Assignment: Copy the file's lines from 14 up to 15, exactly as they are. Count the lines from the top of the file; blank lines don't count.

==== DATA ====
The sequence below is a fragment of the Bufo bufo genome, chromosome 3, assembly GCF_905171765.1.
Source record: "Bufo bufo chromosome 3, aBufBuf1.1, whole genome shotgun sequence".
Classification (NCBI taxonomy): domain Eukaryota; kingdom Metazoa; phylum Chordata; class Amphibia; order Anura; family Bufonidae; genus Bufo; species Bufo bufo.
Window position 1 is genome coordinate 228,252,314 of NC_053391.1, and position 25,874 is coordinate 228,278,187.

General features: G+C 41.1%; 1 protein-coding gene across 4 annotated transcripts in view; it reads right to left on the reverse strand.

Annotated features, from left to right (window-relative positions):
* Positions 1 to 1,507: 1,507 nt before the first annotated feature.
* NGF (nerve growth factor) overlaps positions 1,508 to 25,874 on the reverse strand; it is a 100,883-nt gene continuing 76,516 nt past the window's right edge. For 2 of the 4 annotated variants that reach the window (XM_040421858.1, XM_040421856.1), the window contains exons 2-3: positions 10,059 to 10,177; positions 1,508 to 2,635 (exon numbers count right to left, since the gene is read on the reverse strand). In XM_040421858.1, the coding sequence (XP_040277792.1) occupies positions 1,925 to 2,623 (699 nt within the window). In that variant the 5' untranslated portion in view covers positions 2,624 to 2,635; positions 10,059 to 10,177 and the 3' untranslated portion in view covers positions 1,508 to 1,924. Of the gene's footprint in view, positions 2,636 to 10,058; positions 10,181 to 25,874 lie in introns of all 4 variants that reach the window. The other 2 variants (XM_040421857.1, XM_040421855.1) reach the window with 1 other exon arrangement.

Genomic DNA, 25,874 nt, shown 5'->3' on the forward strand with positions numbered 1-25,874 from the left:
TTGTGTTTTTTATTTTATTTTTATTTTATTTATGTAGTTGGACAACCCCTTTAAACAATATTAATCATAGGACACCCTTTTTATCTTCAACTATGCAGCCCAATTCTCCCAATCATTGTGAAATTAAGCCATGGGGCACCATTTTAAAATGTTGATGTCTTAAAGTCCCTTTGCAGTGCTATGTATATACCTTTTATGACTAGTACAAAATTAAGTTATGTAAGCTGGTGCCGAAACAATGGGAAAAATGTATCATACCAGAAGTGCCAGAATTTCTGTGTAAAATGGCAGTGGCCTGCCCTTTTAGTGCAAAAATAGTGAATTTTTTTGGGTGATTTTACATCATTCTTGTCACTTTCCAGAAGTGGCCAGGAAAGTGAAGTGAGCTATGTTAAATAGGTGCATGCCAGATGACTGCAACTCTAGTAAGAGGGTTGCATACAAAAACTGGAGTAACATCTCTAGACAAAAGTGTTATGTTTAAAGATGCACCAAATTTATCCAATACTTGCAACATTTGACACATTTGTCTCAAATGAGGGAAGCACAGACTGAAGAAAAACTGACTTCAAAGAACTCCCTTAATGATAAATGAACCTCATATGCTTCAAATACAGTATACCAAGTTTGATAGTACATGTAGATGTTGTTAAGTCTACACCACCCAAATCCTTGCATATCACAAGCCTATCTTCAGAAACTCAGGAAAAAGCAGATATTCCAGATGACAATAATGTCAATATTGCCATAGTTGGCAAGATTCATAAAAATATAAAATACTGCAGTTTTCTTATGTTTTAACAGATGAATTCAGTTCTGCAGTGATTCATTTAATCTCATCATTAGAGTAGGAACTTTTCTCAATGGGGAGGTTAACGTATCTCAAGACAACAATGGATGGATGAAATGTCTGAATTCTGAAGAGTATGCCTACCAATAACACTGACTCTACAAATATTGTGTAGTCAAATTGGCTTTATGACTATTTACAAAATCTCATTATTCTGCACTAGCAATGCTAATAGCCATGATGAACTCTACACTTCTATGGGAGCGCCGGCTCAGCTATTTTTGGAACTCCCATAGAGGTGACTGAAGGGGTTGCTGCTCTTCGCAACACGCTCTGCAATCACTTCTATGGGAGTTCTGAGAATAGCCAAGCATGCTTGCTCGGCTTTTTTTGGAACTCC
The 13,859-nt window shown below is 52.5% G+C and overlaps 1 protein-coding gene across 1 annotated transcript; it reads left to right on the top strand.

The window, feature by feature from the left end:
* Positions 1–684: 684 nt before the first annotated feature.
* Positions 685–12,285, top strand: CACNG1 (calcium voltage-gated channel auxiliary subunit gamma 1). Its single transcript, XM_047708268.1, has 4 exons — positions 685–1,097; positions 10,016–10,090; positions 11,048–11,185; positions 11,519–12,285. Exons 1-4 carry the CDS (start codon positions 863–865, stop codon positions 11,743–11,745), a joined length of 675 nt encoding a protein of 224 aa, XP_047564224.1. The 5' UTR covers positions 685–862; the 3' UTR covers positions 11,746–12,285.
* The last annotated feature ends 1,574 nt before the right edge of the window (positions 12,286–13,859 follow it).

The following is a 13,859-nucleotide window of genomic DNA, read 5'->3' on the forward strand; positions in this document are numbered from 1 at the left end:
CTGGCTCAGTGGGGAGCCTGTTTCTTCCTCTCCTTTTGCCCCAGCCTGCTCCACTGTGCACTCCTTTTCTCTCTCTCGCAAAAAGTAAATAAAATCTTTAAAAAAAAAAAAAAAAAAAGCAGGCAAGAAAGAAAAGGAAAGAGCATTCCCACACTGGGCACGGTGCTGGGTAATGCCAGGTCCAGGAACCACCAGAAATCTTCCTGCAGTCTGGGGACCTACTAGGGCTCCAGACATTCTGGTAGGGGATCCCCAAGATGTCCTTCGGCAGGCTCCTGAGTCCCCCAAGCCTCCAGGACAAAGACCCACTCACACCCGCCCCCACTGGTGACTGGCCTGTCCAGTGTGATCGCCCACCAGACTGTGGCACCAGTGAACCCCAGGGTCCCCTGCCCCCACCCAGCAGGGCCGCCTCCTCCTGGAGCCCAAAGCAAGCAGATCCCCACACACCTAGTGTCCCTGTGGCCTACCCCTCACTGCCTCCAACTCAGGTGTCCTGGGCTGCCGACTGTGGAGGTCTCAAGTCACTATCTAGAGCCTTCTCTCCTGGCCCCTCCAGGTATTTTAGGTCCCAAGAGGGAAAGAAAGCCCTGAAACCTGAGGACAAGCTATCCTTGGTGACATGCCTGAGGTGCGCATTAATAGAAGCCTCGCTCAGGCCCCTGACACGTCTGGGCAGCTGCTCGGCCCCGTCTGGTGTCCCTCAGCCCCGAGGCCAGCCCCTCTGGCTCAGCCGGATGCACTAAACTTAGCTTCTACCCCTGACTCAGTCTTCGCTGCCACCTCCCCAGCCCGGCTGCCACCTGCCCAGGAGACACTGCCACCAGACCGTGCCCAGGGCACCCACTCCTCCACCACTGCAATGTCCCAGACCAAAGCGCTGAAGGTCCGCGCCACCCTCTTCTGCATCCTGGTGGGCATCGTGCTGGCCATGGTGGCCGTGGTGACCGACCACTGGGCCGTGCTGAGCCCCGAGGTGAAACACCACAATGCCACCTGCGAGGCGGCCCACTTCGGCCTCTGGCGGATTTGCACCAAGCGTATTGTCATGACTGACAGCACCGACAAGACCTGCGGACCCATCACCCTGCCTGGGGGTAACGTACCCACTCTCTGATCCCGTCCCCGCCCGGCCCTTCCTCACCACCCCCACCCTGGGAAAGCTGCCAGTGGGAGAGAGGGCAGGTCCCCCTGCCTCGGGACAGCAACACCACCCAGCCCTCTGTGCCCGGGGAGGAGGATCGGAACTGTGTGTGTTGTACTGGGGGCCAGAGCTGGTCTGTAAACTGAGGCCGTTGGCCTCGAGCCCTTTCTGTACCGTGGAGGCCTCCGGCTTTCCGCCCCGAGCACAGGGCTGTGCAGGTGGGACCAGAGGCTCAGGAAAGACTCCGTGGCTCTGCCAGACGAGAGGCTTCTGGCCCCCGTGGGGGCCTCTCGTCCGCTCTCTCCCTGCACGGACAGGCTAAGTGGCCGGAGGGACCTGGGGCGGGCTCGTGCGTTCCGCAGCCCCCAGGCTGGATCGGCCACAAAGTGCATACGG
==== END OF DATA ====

* Positions 685–12,285, top strand: CACNG1 (calcium voltage-gated channel auxiliary subunit gamma 1). Its single transcript, XM_047708268.1, has 4 exons — positions 685–1,097; positions 10,016–10,090; positions 11,048–11,185; positions 11,519–12,285. Exons 1-4 carry the CDS (start codon positions 863–865, stop codon positions 11,743–11,745), a joined length of 675 nt encoding a protein of 224 aa, XP_047564224.1. The 5' UTR covers positions 685–862; the 3' UTR covers positions 11,746–12,285.
* The last annotated feature ends 1,574 nt before the right edge of the window (positions 12,286–13,859 follow it).